Thursday, March 24, 2005

Social Security reform to be reformed?

The White House is considering lowering the interest rate used for the benefit offset in its Social Security proposal, the Wall Street Journal reports today.

And well the White House should!

Under its original proposal private accounts would be beneficial only to the extent that investments in them earn more than 3% a year above inflation -- which is assumed to be the rate that will be paid on Treasury bonds. The idea is to prevent the government from losing money on bonds issued to finance current Social Security expenditures when the taxes that otherwise would do so are diverted to private accounts.

But both history and logic say this 3% rate is too high. As noted in a previous post, from 1946 until 2004 the average annualized real return on long-term Treasuries was barely over half that -- less than 1.6%, according to Ibbotson, Jeremy Siegel of Wharton says, "three percent is way too high", and Bill Gross of Pimco (often called the 'Warren Buffett of bonds') says that to get a 3% real return on bonds "you would have to invest in Mexico or Russia".

The 1.4 percentage point difference is no small deal. If you invest at an even rate over 40 years an interest rate that's that much higher increases your final balance by about one-third.

Thus, to overcharge private account holders by that much would be really costly -- turning private accounts into potential money losers, making them so unattractive as to possibly sink the whole scheme.

As the Journal story notes:
... many outside experts say 3% is too high, and will limit the accounts' appeal. They noted Treasury bonds are now expected to return only about 2%, and stocks a few percentage points more. Thus, a private account of half stocks and half bonds would run a significant risk of returning less than 3%, leaving the account-holder worse off than someone who stuck with the traditional benefit.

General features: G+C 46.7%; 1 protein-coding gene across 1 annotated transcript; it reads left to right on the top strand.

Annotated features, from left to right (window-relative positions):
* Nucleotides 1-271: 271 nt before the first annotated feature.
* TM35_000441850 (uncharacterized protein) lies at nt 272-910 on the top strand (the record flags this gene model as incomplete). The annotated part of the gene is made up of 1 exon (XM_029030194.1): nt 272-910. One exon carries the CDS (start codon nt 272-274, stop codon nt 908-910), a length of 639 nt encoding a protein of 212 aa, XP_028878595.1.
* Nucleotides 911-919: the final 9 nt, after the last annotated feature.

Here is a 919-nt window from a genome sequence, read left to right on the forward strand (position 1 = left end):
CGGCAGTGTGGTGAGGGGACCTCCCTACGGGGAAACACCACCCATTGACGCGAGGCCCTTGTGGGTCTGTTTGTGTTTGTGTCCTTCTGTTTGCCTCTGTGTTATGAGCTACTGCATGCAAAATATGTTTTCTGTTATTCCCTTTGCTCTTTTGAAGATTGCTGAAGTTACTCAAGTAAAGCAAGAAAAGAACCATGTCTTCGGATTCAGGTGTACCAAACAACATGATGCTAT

Indeed. And the other side is already coming out with calculators and papers highlighting exactly this fact.

Even the White House's own Social Security Reform Commission, upon whose analysis the White House's current proposal is based, used a 2% offset in its analysis.

So why did the White House people pick 3% as their offset number?
... the administration picked 3% because Social Security actuaries estimate that figure to be the government's long-term cost of borrowing.
But as we noted in the earlier post, the actuaries say they've done this on the basis of bond returns since 1980 -- which was nearly the exact start date of an historic bull market in bonds, as rates fell from the historic high double digits of the oil crisis years to 2004 historic lows, and bond prices rose accordingly.

It is mathematically impossible for that to happen again from today's low rates. And note -- that period of historic high returns was needed to get the average return from 1946 to 2004 up to 1.6%. So logically, other things being equal, future returns from bonds should be even less than that.

It is hard to overstate the political bungle here. If the White House keeps the offset where it is, the private accounts proposal risks self-destructing. But if it lowers the offset rate towards a more realistic 1.6% or 2%, you know for sure that Paul Krugman and his kin will lead a charge proclaiming that by disregarding the actuaries' 3% projection for future bond returns the White House is willingly leading the government down the road to national bankruptcy -- notwithstanding how they themselves debunk the actuaries' projection of 6.5% future stock returns at every opportunity.

Nevertheless, the White House has to bite the bullet here, and it is good to see it finally getting around to doing so. And what new offset rate is the White House considering?
A former administration official says a change to the offset rate to between 2% and 3% has been discussed, with special attention on 2.7%.
From 3% down all the way to 2.7%? Aiieeee!

Karl Rove, call your office and start getting evil!